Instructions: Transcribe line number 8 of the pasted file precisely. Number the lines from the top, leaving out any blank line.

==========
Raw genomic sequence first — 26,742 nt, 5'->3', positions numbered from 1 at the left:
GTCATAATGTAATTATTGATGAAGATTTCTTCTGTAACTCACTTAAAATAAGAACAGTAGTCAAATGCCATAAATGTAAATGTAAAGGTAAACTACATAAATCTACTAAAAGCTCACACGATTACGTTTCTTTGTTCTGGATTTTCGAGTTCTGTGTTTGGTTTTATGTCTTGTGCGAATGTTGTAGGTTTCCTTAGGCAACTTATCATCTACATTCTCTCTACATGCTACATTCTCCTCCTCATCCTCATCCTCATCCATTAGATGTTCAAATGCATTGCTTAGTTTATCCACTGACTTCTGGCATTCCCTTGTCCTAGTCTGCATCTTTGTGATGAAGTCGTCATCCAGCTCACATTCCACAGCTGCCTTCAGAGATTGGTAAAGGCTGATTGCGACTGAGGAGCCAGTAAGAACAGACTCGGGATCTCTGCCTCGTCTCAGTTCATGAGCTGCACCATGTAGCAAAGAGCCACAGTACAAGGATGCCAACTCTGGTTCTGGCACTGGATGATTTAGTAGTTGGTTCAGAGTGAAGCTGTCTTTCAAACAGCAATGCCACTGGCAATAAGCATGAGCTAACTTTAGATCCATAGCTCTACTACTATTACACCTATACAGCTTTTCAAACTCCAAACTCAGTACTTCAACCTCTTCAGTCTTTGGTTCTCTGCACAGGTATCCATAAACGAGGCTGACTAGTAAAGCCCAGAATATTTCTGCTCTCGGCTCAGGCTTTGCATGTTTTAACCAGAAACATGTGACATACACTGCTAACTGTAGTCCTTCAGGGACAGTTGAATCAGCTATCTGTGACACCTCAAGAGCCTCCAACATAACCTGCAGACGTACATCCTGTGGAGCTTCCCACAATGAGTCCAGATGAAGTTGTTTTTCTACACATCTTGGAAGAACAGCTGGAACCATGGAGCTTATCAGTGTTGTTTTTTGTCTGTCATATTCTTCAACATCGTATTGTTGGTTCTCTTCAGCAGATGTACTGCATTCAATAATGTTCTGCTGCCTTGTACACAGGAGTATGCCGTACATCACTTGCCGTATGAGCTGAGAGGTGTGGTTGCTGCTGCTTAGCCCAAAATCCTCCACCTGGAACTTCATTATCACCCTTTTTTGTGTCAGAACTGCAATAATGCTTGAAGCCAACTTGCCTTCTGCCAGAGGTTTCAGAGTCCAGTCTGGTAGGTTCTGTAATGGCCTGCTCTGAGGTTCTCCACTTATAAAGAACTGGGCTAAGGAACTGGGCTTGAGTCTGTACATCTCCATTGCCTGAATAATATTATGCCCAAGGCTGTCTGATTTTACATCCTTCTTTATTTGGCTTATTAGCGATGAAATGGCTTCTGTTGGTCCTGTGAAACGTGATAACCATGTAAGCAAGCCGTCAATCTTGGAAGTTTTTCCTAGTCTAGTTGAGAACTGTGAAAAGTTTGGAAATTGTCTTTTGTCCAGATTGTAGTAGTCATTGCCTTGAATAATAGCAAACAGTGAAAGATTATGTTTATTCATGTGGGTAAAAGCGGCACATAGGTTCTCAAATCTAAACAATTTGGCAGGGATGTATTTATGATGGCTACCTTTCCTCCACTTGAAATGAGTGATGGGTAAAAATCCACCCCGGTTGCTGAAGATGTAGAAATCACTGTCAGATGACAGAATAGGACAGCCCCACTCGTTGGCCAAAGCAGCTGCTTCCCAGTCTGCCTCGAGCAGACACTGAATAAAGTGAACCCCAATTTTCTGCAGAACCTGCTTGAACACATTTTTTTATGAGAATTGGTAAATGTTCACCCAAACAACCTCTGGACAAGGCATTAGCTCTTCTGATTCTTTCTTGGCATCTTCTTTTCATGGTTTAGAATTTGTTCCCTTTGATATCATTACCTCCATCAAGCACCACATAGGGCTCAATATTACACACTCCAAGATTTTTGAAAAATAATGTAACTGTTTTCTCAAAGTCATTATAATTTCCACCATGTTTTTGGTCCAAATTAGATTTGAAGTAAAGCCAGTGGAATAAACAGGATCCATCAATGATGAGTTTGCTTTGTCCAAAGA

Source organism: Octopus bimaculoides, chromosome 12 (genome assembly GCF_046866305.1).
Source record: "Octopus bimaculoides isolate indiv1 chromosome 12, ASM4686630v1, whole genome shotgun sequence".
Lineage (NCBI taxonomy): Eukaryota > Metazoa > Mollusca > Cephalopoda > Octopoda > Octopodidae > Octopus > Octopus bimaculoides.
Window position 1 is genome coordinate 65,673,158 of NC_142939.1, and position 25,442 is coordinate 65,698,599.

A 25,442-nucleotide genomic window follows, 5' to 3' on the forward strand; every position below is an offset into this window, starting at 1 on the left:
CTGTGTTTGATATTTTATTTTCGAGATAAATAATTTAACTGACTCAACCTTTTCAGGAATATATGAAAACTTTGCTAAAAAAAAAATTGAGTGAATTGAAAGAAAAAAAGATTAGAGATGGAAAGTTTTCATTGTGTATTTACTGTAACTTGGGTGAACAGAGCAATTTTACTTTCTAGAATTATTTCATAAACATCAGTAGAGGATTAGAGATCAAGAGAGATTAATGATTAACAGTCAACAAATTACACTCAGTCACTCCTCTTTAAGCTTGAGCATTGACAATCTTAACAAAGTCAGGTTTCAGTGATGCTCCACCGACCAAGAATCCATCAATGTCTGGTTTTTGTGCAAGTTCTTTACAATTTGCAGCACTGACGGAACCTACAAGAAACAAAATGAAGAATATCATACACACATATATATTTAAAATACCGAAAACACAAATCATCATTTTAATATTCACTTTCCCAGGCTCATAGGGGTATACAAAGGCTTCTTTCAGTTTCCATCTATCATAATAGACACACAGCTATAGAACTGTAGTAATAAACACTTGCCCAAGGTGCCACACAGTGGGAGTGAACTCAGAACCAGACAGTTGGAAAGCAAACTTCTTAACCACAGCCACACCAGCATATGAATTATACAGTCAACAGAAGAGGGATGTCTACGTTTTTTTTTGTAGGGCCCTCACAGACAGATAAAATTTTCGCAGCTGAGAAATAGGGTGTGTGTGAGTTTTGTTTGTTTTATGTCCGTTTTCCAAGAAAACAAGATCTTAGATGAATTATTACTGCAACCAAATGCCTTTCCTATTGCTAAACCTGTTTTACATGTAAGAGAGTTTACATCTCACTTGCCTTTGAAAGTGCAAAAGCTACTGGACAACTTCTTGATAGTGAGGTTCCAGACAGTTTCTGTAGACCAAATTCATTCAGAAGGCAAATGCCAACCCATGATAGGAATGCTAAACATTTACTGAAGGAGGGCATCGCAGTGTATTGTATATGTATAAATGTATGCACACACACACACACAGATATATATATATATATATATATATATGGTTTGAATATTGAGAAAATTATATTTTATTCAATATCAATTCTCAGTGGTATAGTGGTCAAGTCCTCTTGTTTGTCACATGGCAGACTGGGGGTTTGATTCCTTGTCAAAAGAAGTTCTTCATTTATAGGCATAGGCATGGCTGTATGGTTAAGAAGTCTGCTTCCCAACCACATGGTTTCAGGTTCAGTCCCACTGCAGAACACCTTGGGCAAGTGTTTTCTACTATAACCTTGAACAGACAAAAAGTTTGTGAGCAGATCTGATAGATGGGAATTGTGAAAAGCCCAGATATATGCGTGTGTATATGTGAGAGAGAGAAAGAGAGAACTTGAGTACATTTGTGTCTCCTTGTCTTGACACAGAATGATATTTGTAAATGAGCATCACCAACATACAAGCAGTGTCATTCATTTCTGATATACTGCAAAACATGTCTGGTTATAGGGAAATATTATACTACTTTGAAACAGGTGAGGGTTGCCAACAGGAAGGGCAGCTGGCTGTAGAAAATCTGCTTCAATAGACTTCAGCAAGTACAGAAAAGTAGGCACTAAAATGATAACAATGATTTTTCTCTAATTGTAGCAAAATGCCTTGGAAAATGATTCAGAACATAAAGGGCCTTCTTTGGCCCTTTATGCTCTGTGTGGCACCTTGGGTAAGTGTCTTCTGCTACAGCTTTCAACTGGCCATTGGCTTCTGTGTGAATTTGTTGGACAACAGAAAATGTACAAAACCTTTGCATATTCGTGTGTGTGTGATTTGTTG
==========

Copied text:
CTGTGTTTGATATTTTATTTTCGAGATAAATAATTTAACTGACTCAACCTTTTCAGGAATATATGAAAACTTTGCTAAAAAAAAAATTGAGTGAATTGAAAGAAAAAAAGATTAGAGATGGAAAGTTTTCATTGTGTATTTACTGTAACTTGGGTGAACAGAGCAATTTTACTTTCTAGAATTATTTCATAAACATCAGTAGAGGATTAGAGATCAAGAGAGATTAATGATTAACAGTCAACAAATTACACTCAGTCACTCCTCTTTAAGCTTGAGCATTGACAATCTTAACAAAGTCAGGTTTCAGTGATGCTCCACCGACCAAGAATCCATCAATGTCTGGTTTTTGTGCAAGTTCTTTACAATTTGCAGCACTGACGGAACCTACAAGAAACAAAATGAAGAATATCATACACACATATATATTTAAAATACCGAAAACACAAATCATCATTTTAATATTCACTTTCCCAGGCTCATAGGGGTATACAAAGGCTTCTTTCAGTTTCCATCTATCATAATAGACACACAGCTATAGAACTGTAGTAATAAACACTTGCCCAAGGTGCCACACAGTGGGAGTGAACTCAGAACCAGACAGTTGGAAAGCAAACTTCTTAACCACAGCCACACCAGCATATGAATTATACAGTCAACAGAAGAGGGATGTCTACGTTTTTTTTTGTAGGGCCCTCACAGACAGATAAAATTTTCGCAGCTGAGAAATAGGGTGTGTGTGAGTTTTGTTTGTTTTATGTCCGTTTTCCAAGAAAACAAGATCTTAGATGAATTATTACTGCAACCAAATGCCTTTCCTATTGCTAAACCTGTTTTACATGTAAGAGAGTTTACATCTCACTTGCCTTTGAAAGTGCAAAAGCTACTGGACAACTTCTTGATAGTGAGGTTCCAGACAGTTTCTGTAGACCAAATTCATTCAGAAGGCAAATGCCAACCCATGATAGGAATGCTAAACATTTACTGAAGGAGGGCATCGCAGTGTATTGTATATGTATAAATGTATGCACACACACACACACAGATATATATATATATATATATATATATGGTTTGAATATTGAGAAAATTATATTTTATTCAATATCAATTCTCAGTGGTATAGTGGTCAAGTCCTCTTGTTTGTCACATGGCAGACTGGGGGTTTGATTCCTTGTCAAAAGAAGTTCTTCATTTATAGGCATAGGCATGGCTGTATGGTTAAGAAGTCTGCTTCCCAACCACATGGTTTCAGGTTCAGTCCCACTGCAGAACACCTTGGGCAAGTGTTTTCTACTATAACCTTGAACAGACAAAAAGTTTGTGAGCAGATCTGATAGATGGGAATTGTGAAAAGCCCAGATATATGCGTGTGTATATGTGAGAGAGAGAAAGAGAGAACTTGAGTACATTTGTGTCTCCTTGTCTTGACACAGAATGATATTTGTAAATGAGCATCACCAACATACAAGCAGTGTCATTCATTTCTGATATACTGCAAAACATGTCTGGTTATAGGGAAATATTATACTACTTTGAAACAGGTGAGGGTTGCCAACAGGAAGGGCAGCTGGCTGTAGAAAATCTGCTTCAATAGACTTCAGCAAGTACAGAAAAGTAGGCACTAAAATGATAACAATGATTTTTCTCTAATTGTAGCAAAATGCCTTGGAAAATGATTCAGAACATAAAGGGCCTTCTTTGGCCCTTTATGCTCTGTGTGGCACCTTGGGTAAGTGTCTTCTGCTACAGCTTTCAACTGGCCATTGGCTTCTGTGTGAATTTGTTGGACAACAGAAAATGTACAAAACCTTTGCATATTCGTGTGTGTGTGATTTGTTG